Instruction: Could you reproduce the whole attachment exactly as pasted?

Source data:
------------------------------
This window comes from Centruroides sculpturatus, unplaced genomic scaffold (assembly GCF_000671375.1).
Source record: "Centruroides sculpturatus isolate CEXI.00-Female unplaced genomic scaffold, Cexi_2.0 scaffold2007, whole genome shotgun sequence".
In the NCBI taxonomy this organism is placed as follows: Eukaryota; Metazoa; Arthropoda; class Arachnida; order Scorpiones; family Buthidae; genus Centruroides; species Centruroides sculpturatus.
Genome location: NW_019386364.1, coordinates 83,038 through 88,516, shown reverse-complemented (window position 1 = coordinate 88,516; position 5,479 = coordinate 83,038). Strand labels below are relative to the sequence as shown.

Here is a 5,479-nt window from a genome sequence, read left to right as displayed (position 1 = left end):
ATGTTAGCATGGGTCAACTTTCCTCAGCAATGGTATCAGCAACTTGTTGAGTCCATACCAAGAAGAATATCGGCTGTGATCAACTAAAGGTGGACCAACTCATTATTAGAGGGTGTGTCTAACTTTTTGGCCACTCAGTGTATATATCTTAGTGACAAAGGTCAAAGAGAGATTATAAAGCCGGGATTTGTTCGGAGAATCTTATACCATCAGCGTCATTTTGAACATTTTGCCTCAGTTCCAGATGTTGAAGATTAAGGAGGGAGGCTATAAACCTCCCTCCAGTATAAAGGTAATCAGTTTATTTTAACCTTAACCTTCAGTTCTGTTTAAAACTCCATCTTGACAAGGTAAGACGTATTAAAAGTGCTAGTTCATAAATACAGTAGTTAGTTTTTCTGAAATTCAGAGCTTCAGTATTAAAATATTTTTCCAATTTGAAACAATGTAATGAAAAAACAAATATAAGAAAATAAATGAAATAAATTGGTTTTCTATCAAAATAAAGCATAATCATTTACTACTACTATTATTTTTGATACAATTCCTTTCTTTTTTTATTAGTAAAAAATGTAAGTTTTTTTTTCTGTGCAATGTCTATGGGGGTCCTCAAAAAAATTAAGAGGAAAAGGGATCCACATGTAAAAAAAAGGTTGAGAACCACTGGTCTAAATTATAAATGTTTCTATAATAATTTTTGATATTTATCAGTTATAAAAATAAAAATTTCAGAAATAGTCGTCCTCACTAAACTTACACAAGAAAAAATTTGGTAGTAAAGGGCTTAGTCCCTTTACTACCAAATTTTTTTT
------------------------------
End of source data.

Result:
This window comes from Centruroides sculpturatus, unplaced genomic scaffold (assembly GCF_000671375.1).
Source record: "Centruroides sculpturatus isolate CEXI.00-Female unplaced genomic scaffold, Cexi_2.0 scaffold2007, whole genome shotgun sequence".
In the NCBI taxonomy this organism is placed as follows: Eukaryota; Metazoa; Arthropoda; class Arachnida; order Scorpiones; family Buthidae; genus Centruroides; species Centruroides sculpturatus.
Genome location: NW_019386364.1, coordinates 83,038 through 88,516, shown reverse-complemented (window position 1 = coordinate 88,516; position 5,479 = coordinate 83,038). Strand labels below are relative to the sequence as shown.

Here is a 5,479-nt window from a genome sequence, read left to right as displayed (position 1 = left end):
ATGTTAGCATGGGTCAACTTTCCTCAGCAATGGTATCAGCAACTTGTTGAGTCCATACCAAGAAGAATATCGGCTGTGATCAACTAAAGGTGGACCAACTCATTATTAGAGGGTGTGTCTAACTTTTTGGCCACTCAGTGTATATATCTTAGTGACAAAGGTCAAAGAGAGATTATAAAGCCGGGATTTGTTCGGAGAATCTTATACCATCAGCGTCATTTTGAACATTTTGCCTCAGTTCCAGATGTTGAAGATTAAGGAGGGAGGCTATAAACCTCCCTCCAGTATAAAGGTAATCAGTTTATTTTAACCTTAACCTTCAGTTCTGTTTAAAACTCCATCTTGACAAGGTAAGACGTATTAAAAGTGCTAGTTCATAAATACAGTAGTTAGTTTTTCTGAAATTCAGAGCTTCAGTATTAAAATATTTTTCCAATTTGAAACAATGTAATGAAAAAACAAATATAAGAAAATAAATGAAATAAATTGGTTTTCTATCAAAATAAAGCATAATCATTTACTACTACTATTATTTTTGATACAATTCCTTTCTTTTTTTATTAGTAAAAAATGTAAGTTTTTTTTTCTGTGCAATGTCTATGGGGGTCCTCAAAAAAATTAAGAGGAAAAGGGATCCACATGTAAAAAAAAGGTTGAGAACCACTGGTCTAAATTATAAATGTTTCTATAATAATTTTTGATATTTATCAGTTATAAAAATAAAAATTTCAGAAATAGTCGTCCTCACTAAACTTACACAAGAAAAAATTTGGTAGTAAAGGGCTTAGTCCCTTTACTACCAAATTTTTTTT